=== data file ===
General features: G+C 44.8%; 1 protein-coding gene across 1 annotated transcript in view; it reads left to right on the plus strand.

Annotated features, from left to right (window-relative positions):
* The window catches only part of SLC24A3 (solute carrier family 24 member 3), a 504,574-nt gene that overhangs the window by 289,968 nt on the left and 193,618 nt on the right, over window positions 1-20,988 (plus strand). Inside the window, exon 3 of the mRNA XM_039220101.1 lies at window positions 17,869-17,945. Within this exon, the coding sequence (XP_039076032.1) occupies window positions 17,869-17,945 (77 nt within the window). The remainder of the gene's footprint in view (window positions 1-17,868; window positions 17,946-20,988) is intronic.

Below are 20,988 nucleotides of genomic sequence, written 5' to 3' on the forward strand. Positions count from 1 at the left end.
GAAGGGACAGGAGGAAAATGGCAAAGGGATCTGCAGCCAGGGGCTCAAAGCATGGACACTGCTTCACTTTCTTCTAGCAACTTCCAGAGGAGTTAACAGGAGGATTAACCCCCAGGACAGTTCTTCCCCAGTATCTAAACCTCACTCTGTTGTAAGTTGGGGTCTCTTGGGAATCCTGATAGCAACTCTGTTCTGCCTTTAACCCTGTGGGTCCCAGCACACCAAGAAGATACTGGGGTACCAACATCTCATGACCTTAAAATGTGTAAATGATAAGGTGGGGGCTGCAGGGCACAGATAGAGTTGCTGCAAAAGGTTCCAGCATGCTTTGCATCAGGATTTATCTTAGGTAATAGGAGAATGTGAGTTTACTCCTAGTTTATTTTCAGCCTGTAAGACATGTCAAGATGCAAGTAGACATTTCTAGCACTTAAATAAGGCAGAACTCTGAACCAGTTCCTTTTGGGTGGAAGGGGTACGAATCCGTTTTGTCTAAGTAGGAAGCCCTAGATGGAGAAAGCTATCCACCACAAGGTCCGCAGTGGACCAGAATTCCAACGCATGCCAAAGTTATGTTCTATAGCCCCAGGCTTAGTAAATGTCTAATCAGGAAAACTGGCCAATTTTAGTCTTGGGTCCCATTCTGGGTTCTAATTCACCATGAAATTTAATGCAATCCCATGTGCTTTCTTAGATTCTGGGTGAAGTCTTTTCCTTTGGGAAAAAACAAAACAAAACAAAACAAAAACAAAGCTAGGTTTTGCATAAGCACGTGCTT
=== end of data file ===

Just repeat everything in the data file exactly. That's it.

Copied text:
General features: G+C 44.8%; 1 protein-coding gene across 1 annotated transcript in view; it reads left to right on the plus strand.

Annotated features, from left to right (window-relative positions):
* The window catches only part of SLC24A3 (solute carrier family 24 member 3), a 504,574-nt gene that overhangs the window by 289,968 nt on the left and 193,618 nt on the right, over window positions 1-20,988 (plus strand). Inside the window, exon 3 of the mRNA XM_039220101.1 lies at window positions 17,869-17,945. Within this exon, the coding sequence (XP_039076032.1) occupies window positions 17,869-17,945 (77 nt within the window). The remainder of the gene's footprint in view (window positions 1-17,868; window positions 17,946-20,988) is intronic.

Below are 20,988 nucleotides of genomic sequence, written 5' to 3' on the forward strand. Positions count from 1 at the left end.
GAAGGGACAGGAGGAAAATGGCAAAGGGATCTGCAGCCAGGGGCTCAAAGCATGGACACTGCTTCACTTTCTTCTAGCAACTTCCAGAGGAGTTAACAGGAGGATTAACCCCCAGGACAGTTCTTCCCCAGTATCTAAACCTCACTCTGTTGTAAGTTGGGGTCTCTTGGGAATCCTGATAGCAACTCTGTTCTGCCTTTAACCCTGTGGGTCCCAGCACACCAAGAAGATACTGGGGTACCAACATCTCATGACCTTAAAATGTGTAAATGATAAGGTGGGGGCTGCAGGGCACAGATAGAGTTGCTGCAAAAGGTTCCAGCATGCTTTGCATCAGGATTTATCTTAGGTAATAGGAGAATGTGAGTTTACTCCTAGTTTATTTTCAGCCTGTAAGACATGTCAAGATGCAAGTAGACATTTCTAGCACTTAAATAAGGCAGAACTCTGAACCAGTTCCTTTTGGGTGGAAGGGGTACGAATCCGTTTTGTCTAAGTAGGAAGCCCTAGATGGAGAAAGCTATCCACCACAAGGTCCGCAGTGGACCAGAATTCCAACGCATGCCAAAGTTATGTTCTATAGCCCCAGGCTTAGTAAATGTCTAATCAGGAAAACTGGCCAATTTTAGTCTTGGGTCCCATTCTGGGTTCTAATTCACCATGAAATTTAATGCAATCCCATGTGCTTTCTTAGATTCTGGGTGAAGTCTTTTCCTTTGGGAAAAAACAAAACAAAACAAAACAAAAACAAAGCTAGGTTTTGCATAAGCACGTGCTT